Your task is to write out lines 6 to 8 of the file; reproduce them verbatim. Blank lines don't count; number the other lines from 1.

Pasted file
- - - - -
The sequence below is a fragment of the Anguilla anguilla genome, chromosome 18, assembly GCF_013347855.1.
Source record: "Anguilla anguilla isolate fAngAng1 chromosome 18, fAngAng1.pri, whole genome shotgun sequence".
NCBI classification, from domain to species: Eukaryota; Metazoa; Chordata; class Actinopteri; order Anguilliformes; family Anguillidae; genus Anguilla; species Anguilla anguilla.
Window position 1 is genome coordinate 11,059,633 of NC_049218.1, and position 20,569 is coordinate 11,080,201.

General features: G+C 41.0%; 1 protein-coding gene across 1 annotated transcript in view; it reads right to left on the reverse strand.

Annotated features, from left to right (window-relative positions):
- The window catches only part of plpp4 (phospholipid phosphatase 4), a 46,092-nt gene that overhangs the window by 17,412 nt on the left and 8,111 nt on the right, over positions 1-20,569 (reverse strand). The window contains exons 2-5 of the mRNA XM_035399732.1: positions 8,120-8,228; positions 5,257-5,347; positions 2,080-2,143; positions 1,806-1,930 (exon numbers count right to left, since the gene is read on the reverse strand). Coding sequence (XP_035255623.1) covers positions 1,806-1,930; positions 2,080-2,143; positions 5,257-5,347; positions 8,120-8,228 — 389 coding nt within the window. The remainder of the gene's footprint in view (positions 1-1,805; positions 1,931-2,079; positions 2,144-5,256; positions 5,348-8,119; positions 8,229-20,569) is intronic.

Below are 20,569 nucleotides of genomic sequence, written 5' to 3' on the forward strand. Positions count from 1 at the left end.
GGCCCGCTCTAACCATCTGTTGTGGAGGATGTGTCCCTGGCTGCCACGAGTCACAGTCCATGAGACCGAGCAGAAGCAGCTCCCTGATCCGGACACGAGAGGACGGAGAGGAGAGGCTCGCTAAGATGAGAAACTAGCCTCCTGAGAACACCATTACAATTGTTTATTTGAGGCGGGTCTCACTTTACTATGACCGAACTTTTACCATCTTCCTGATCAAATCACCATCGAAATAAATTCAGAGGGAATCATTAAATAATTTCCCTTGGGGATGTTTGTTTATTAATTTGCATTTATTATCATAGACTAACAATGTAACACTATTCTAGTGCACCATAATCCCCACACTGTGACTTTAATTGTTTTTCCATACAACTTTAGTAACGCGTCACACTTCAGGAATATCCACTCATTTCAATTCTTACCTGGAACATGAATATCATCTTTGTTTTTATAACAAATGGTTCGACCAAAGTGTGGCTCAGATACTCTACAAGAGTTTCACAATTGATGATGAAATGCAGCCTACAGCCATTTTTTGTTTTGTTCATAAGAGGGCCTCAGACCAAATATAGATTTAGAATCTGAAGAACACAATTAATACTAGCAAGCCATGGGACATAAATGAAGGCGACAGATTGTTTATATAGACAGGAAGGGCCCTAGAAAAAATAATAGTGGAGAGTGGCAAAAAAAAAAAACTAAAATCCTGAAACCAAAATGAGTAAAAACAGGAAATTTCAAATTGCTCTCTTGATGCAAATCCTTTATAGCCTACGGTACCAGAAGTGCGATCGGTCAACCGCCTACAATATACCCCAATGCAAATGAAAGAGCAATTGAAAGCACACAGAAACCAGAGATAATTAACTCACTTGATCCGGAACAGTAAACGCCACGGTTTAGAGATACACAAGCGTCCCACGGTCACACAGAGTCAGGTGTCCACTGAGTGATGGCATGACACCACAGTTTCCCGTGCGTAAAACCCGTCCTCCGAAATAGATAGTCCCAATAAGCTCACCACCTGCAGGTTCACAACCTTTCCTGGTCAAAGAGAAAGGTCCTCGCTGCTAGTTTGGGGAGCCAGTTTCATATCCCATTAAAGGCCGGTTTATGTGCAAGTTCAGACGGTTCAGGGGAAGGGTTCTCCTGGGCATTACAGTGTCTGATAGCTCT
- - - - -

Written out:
Annotated features, from left to right (window-relative positions):
- The window catches only part of plpp4 (phospholipid phosphatase 4), a 46,092-nt gene that overhangs the window by 17,412 nt on the left and 8,111 nt on the right, over positions 1-20,569 (reverse strand). The window contains exons 2-5 of the mRNA XM_035399732.1: positions 8,120-8,228; positions 5,257-5,347; positions 2,080-2,143; positions 1,806-1,930 (exon numbers count right to left, since the gene is read on the reverse strand). Coding sequence (XP_035255623.1) covers positions 1,806-1,930; positions 2,080-2,143; positions 5,257-5,347; positions 8,120-8,228 — 389 coding nt within the window. The remainder of the gene's footprint in view (positions 1-1,805; positions 1,931-2,079; positions 2,144-5,256; positions 5,348-8,119; positions 8,229-20,569) is intronic.

Below are 20,569 nucleotides of genomic sequence, written 5' to 3' on the forward strand. Positions count from 1 at the left end.